Nightwing vs. nightmare Mr. Freeze. Who ya got?!

Last week “Gotham Resistance” started with Damian, Green Arrow, Killer Croc, and Harley Quinn joining together in a fight against the Batman/Joker Nightmare. Ending with Nightwing joining the fray–and Mister Freeze powered up–the heroes must continue through the maze that sprouted in Gotham.

So what’s it about?

The official summary reads:

A DARK NIGHTS: METAL tie-in! “GOTHAM RESISTANCE” part two! One vanquished foe gives way to another, even worse threat as this crucial tie-in to DC’s METAL continues! Hopelessly lost in a kingdom of snow and ice, our heroes are set upon by Mr. Freeze and his fearsome frost giants from the Dark Multiverse! But help arrives in the form of an at once foreign and familiar Dick Grayson…

Why does this matter?

So far this has been a fun series that’s action-packed and tied to Gotham in interesting ways. Apparently, there are hidden passageways and underground areas that even Batman hasn’t discovered yet. Add in the Batman/Joker nightmare and you have yourself a villain that’s freaky and hellbent on controlling Batman’s rogues gallery with magic cards.

Fine, you have my attention. What’s good about it?

Poor Freeze.

This issue opens with Mister Freeze afraid as his cell door opens and the Batman/Joker nightmare enters to give him a new lease on life. It’s a reminder these nightmares are twisting Batman’s rogues gallery whether they like it or not. This opening page is also a nice reminder that the nightmares are incredibly creepy. Writer Tim Seeley cuts immediately to where Teen Titans left off with Nightwing and the rest facing off against a giant ice monster. Seeley quickly has these characters working as a team, which adds a nice layer to their suspect alliances.

The entire issue is punctuated by captions from Nightwing as he relays to the reader things Batman told him concerning Barbatos. Not only do these captions key the reader in on Nightwing’s insider knowledge, but help convey his bond with Batman. Plus they allow an armory of swords and other medieval style weaponry to logically make it into the hero’s hands! Seeley doesn’t forget about the Teen Titans or Suicide Squad who end up playing a part and rubbing each other the wrong way. Thankfully they add something to the issue, especially with the cliffhanger!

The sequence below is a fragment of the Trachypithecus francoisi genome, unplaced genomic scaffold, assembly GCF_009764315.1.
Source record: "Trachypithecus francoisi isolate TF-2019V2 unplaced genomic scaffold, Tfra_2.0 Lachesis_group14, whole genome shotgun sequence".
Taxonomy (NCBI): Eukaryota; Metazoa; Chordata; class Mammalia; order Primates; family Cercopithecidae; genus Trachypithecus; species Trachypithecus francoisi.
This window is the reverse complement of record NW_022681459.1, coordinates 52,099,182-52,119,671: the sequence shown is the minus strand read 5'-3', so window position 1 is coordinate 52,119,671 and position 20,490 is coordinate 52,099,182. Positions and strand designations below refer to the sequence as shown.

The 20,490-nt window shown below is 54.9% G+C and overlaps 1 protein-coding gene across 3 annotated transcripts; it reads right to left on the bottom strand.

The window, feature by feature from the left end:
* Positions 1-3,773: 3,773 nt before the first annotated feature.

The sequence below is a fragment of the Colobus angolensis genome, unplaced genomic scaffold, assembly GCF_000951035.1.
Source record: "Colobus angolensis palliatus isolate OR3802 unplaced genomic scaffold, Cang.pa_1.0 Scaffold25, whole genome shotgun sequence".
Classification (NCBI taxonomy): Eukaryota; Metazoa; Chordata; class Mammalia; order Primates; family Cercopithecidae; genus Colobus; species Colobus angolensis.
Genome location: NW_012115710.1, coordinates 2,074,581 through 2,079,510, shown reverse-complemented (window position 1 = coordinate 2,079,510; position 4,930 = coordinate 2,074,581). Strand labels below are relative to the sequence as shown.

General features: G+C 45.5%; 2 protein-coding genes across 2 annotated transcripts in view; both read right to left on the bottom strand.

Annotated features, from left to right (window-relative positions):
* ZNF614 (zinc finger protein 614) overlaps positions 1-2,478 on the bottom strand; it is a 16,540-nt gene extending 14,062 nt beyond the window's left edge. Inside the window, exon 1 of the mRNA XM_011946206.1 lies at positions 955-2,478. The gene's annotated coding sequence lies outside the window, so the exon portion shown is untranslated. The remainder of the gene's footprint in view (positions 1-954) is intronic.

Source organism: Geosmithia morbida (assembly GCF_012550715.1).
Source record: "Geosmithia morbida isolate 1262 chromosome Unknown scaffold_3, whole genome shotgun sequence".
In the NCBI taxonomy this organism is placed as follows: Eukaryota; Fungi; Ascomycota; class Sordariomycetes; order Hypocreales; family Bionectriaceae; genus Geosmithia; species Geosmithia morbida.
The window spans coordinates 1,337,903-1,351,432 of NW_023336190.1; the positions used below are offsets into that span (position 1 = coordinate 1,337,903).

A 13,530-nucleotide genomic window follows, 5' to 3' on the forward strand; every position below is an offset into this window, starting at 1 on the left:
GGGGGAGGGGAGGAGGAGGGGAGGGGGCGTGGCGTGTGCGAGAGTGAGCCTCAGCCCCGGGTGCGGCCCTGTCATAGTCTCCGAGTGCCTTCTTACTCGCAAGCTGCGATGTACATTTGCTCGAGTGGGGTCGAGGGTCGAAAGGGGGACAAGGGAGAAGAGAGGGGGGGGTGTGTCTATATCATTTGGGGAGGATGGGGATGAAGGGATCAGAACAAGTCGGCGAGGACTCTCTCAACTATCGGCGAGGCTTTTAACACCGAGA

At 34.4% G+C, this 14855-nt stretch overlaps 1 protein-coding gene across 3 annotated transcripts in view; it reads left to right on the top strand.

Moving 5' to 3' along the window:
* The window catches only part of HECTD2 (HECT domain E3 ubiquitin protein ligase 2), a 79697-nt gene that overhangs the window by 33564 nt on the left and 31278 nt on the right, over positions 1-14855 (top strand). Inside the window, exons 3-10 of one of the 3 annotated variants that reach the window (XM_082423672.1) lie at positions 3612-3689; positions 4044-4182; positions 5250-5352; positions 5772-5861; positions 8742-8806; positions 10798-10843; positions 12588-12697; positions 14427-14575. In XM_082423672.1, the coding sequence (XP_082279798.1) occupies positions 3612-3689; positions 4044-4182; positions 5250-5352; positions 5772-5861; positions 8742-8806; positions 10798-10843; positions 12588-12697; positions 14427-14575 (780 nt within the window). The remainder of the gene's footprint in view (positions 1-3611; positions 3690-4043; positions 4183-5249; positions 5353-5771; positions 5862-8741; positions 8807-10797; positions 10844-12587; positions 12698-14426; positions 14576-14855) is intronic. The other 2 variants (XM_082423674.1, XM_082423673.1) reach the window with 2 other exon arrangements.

The art by Paul Pelletier keeps the action moving with some well-timed double page layouts. There’s a positively awesome full page spread of Mister Freeze that harkens to Game of Thrones, which fans of the show should love. The evil Robins who cry “Crow” also make appearances and they look incredibly scary. So far the Batman/Joker character has been mostly skulking in the shadows, but given his Robin army and Damian sidekick he’s the most interesting of the nightmares revealed so far.

Great placement of heroes in this page.

It can’t be perfect can it?

Nightwing’s captions can slow things down to a crawl at times in this issue and sometimes seem unrelated to the scene at hand. Less is more in many cases and the captions are telling the reader things that would be far more interesting if shown. Given the most likely limited page time to relay the important information, it makes sense but does drag the overall experience down.

While there’s a touch of character work in the opening with Mister Freeze he, unfortunately, ends up being a screaming villain with no purpose in this issue. So far the characters possessed by the magical cards have all been reduced to angry villains with no character depth to speak of. That makes them rather boring and just another goon to be punched.

Is It Good?

So far this tie-in series has been an action-packed thrill ride that suits the main event’s similar proclivities. That said, it’s mostly action with little character depth for the villain or many heroes, though Nightwing gets his fair share this issue.

Nightwing #29
Is it good?
Action packed with some interesting captions from Nightwing.
Looks sharp throughout with an epic full page of Mr. Freeze
Lotta action and interesting new tidbits as Nightwing pieces things together
The villain in particular lacks any character depth

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